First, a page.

might look at a terminally ill patient. "You can't
be serious," he said.
"Lucas, the sooner you know how the people in this
town feel about Frank Vendetta, the better
off you'll be. Remember when the streets didn't get
plowed after the last snowstorm? Remember that
traffic light at the school he promised us? How
about the fact that we're 119 million dollars in
debt, huh? How about that, Lucas?" I rarely get
that voluble with Lucas, but local elections bring
out the wind bag in me.
Lucas closed his ledger book with a sigh. "You're
really worked up over this ain't you? You're too
old to get involved in politics. Just remember
this".... He turned to Stacey, who was filing her
nails and holding the phone in the crook of her
shoulder. " .... and you too, Stacey -- this here
paper is solid behind whoever's got the ball.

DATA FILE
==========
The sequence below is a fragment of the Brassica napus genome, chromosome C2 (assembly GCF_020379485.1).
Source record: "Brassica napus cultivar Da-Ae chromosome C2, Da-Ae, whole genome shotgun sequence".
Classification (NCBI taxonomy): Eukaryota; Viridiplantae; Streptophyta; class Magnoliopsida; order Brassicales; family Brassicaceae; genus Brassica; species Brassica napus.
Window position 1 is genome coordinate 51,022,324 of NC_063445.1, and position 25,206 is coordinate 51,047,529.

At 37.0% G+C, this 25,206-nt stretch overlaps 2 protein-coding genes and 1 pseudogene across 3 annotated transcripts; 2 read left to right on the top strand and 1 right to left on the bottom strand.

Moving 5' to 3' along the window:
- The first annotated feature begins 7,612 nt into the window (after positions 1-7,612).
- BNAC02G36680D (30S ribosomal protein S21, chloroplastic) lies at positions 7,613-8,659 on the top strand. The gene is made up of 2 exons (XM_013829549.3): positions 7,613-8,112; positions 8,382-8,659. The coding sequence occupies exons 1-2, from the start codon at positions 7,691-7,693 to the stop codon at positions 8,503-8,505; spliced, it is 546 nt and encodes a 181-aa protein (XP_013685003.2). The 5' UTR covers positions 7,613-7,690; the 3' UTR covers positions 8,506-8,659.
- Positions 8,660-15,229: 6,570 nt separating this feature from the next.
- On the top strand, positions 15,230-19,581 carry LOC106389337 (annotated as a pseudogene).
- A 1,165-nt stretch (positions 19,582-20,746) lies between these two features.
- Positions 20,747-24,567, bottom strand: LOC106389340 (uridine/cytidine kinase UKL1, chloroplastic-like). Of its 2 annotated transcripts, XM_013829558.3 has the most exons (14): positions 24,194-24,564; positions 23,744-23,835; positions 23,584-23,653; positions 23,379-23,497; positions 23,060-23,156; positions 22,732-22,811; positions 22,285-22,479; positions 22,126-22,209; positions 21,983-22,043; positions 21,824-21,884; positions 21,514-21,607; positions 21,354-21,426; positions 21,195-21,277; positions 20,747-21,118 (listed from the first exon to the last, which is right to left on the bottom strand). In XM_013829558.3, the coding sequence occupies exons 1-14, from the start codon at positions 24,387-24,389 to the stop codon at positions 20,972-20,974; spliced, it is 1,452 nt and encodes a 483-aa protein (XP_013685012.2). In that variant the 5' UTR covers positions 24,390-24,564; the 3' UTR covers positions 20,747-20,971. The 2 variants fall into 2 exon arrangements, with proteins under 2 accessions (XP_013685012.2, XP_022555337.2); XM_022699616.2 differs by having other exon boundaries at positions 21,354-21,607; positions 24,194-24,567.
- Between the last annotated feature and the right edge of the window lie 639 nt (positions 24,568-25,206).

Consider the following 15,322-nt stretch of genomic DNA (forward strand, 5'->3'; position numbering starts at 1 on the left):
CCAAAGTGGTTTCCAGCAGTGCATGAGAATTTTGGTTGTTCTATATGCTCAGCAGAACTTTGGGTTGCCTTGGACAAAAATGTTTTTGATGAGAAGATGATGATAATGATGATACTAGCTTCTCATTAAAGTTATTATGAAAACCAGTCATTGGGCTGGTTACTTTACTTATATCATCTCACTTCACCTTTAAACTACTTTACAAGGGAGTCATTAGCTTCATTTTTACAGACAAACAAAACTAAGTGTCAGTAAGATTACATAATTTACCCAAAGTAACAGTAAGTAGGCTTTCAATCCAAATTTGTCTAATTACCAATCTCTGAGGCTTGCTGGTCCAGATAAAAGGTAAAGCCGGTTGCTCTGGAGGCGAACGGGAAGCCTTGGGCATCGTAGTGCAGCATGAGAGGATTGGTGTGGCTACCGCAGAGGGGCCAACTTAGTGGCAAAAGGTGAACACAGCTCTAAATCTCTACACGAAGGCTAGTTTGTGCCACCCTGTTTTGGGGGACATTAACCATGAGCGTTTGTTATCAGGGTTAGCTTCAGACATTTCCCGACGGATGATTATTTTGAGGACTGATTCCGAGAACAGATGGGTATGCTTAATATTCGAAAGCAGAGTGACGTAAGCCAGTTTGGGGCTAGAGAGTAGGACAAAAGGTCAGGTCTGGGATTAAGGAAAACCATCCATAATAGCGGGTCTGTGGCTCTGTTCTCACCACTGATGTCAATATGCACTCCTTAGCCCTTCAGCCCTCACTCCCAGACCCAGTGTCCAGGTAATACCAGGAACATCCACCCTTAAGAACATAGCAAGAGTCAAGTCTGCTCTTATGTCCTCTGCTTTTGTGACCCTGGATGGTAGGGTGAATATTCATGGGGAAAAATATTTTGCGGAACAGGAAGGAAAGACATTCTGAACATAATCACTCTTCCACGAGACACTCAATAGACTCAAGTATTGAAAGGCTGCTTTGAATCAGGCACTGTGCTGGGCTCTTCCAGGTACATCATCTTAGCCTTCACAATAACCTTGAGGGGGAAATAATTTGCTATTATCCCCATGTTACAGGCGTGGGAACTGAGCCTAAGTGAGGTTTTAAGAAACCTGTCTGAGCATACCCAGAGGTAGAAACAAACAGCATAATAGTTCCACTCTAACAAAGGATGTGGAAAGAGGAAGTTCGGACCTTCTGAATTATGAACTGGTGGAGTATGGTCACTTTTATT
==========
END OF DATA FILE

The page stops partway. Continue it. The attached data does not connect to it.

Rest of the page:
Possession is ten-tenths -- y'know what I mean?"
"So if Tom Sweeny was sitting in Vendetta's seat,
you'd be for him, right?"
"Bet yer ass," he growled.
In my hey-day, the press was the people's advocate.
We were a not-so-gentle reminder to those in
power that they must answer to the folks who
elected them. We tripped them up in lies and broken
promises, looked in their closets, and even pawed
through their garbage cans if we had to. We were
the politician's bete noire; we did our best to
keep them honest, even though the methods we used
were often more squalid than theirs.
Lucas ended the discussion with the the terse, "Get
this straight, both of you. We ain't printin'
nothin' derogatorious about Frank Vendetta. We take
his advertising and nobody else's. That's as far as
we go -- period, see? Sweeny can suck wind." It
didn't sound like a ringing endorsement to me,
rather he appeared to have one foot in each of the
bandwagons, with the bulk of his weight tending to
favor the pushcart of Frank Vendetta.
I had accumulated a lot of dirt on Frank Vendetta